First efforts were oriented towards creating a customized configuration (Fig 1) and an offline base map, as a way to improve the suitability and usefulness of Mapeo to the goals of the monitoring program. Another important step forward during this implementation phase was the increased technical capacities of technicians from both ECA Amarakaeri and SERNANP as a result of working with Mapeo.
Currently, Mapeo Mobile is used in the reserve by both ECA Amarakaeri and SERNANP to monitor the reserve and collect information of interest directly in the field with a smartphone, without needing internet. Mapeo Desktop is mainly used to centralize all the information, and to visualize and analyze the data.
The innovative and collaborative approach used by ECA Amarakaeri has been recognized with the Equator Prize in 2019, and the Amarakaeri Communal Reserve has been included in the IUCN Green List for its successful and exemplary management model.
During the almost 20 years that the Amarakaeri Communal Reserve has existed, ECA Amarakaeri and SERNANP have taken many actions to preserve and defend their ancestral territories and their “Vida plena” (full life).
Some of these are legal actions triggered by the knowledge and evidence pieces collected during patrols, highlighting the importance and the contributions of the immense work that communal guards, park rangers and technicians are doing.
Other actions have had different origins. A very remarkable one is the rediscovery of the Harakbut Face - a legendary and monumental rock with the shape of a face, stories of which were passed down for generations among Harakbut families but its location no longer known – by ECA Amarakaeri. This event happened in 2013, when the US company Hunt oil began exploration activities in a hydrocarbon concession covering most of the reserve. This rediscovery strengthened the position of Indigenous People against hydrocarbon companies, by providing them with another piece of vital evidence that the territory has belonged to them for centuries.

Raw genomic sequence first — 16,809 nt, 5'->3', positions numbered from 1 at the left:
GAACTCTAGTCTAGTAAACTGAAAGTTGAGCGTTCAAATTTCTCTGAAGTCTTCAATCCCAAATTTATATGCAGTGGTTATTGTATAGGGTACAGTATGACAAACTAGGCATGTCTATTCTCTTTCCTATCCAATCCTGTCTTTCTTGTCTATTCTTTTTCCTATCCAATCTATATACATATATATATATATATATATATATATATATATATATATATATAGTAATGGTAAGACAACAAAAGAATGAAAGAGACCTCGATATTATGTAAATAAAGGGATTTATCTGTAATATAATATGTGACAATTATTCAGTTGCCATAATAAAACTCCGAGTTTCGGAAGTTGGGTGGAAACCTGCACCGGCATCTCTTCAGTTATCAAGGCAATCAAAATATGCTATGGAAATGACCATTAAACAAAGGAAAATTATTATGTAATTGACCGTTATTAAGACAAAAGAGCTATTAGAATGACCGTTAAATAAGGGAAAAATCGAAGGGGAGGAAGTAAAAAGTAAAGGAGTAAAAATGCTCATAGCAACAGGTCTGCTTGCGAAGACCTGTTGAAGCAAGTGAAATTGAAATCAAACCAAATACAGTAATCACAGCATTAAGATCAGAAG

We would like to acknowledge ECA Amarakaeri and the Harakbut, Matsiguenka, and Yine communities for allowing us to share their story and images in this case study.
As of 2021, all 14 park rangers and 24 communal guards from 10 communities, as well as the leaders and technicians of ECA Amarakaeri and SERNANP, are using Mapeo during their patrols and surveillance tasks.
People: The current monitoring process is a direct continuation of the traditional monitoring that the Harakbut, Yine and Matsiguenka Peoples have been conducting for centuries to protect their ancestral territory and their “Vida Plena” (full life). Since the creation of the Amarakaeri Communal Reserve, the park rangers and technicians of SERNANP have joined efforts with those of the local communities to keep this exceptional area clean and safe. Currently, both local communities and the Peruvian Government work hand in hand to patrol and monitor the reserve, its buffer area and the community lands.
Values: This project is grounded in several key values that ensure its success. One of these is the direct and ongoing collaboration between local communities and SERNANP (as well as with other organizations that are providing support). Both actors share non-delegable roles and functions within the framework of the co-management of the reserve, carrying out an intercultural exercise that has three fundamental principles: trust, interculturality and transparency. The respect and consideration of the culture and the ancestral knowledge of the communities are keys to the success of this project. Another important value is the autonomy and self-determination on the part of the communities to decide which information is collected and shared with the Peruvian Government and other actors.